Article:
My student shared a similar story. His mother owns a shop in an affluent gold mining city in Ghana. She fired her shop assistant for dating her customers. Why are women made to be the sole bearers of social morality and held personally responsible for sexual transgression in which both men and women are culpable? This is the fundamental questions women must ask and answer ourselves in relation to the Me Too movement.

Lastly, for a mass movement to be sustainable, it must be owned and carried by the grassroots. The activism of grassroots communities is rooted in their daily realities. While the Me Too movement is important in empowering and legitimizing women who speak up about issues of sexual domination and oppression, the movement must transcend its racial and especially class biases, or it will remain a phenomenon of small circles and communities, mostly those which have internet access.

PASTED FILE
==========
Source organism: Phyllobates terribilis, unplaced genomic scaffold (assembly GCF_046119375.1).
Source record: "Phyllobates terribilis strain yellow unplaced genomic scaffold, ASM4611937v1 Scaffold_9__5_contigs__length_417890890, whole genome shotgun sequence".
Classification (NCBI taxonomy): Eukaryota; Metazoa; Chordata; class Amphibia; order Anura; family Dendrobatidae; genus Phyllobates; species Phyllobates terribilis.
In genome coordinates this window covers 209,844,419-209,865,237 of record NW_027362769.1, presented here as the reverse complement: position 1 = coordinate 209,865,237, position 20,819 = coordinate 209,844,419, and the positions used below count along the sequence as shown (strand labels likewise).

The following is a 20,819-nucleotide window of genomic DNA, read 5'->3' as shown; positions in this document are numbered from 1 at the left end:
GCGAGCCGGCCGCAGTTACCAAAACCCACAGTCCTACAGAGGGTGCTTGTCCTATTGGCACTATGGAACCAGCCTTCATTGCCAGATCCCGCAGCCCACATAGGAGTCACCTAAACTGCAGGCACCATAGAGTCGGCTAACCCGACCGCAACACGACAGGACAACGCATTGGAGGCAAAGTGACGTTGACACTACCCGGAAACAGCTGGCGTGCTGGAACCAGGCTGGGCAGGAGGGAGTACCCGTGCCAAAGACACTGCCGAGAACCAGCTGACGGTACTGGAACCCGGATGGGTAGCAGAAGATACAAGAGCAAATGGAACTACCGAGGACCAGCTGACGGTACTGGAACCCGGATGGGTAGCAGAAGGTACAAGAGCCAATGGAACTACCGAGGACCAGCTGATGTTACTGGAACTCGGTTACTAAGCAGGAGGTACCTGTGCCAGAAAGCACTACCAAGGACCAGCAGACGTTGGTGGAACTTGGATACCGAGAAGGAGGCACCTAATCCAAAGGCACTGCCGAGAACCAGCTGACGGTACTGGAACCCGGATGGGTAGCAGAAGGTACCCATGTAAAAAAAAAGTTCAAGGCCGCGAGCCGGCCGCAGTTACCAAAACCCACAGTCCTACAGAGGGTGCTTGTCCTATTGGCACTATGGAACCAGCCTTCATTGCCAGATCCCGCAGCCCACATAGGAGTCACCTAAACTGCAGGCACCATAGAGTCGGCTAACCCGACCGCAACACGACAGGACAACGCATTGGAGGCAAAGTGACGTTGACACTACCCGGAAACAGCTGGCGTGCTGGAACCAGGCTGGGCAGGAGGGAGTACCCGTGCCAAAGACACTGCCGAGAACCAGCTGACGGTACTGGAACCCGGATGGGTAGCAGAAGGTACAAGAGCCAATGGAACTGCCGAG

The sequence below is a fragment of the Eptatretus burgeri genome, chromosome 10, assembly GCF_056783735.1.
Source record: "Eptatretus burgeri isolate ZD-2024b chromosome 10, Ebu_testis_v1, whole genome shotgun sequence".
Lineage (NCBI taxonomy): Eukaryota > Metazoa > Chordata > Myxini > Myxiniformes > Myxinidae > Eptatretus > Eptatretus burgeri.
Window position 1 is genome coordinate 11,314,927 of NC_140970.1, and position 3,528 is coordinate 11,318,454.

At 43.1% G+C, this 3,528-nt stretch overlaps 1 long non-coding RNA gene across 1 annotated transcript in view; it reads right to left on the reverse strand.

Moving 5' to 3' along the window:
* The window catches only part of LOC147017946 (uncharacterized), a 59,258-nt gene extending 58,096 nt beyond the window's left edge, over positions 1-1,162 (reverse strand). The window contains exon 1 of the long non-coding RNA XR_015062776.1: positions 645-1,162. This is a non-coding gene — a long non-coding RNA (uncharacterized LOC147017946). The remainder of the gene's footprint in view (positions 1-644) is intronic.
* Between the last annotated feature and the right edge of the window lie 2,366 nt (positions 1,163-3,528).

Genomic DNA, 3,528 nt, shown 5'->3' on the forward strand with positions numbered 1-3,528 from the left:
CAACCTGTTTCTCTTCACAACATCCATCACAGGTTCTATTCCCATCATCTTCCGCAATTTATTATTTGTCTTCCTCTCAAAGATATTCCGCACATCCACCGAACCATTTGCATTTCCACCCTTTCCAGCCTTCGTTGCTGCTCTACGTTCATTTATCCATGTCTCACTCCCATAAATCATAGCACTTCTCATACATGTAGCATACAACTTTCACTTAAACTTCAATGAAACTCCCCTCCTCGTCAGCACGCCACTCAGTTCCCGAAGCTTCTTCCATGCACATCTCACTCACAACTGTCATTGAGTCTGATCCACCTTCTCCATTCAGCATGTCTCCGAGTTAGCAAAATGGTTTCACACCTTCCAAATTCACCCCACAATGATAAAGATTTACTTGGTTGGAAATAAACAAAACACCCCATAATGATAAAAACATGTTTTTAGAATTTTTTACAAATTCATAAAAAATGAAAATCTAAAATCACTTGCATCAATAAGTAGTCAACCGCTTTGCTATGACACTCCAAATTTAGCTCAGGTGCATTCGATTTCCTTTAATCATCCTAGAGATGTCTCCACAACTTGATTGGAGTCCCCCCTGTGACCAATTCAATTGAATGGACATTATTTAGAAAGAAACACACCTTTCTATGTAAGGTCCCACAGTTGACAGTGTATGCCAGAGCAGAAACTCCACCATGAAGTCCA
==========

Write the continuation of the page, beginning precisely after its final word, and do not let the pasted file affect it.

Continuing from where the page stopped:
Dr. Agnes Khoo-Dzisi lives and works in Ghana as a University lecturer in the field of Social Sciences. She is also a co-founder of a community-based, social enterprise in rural Ghana, which provides food security, employment, training, and education for young men and women.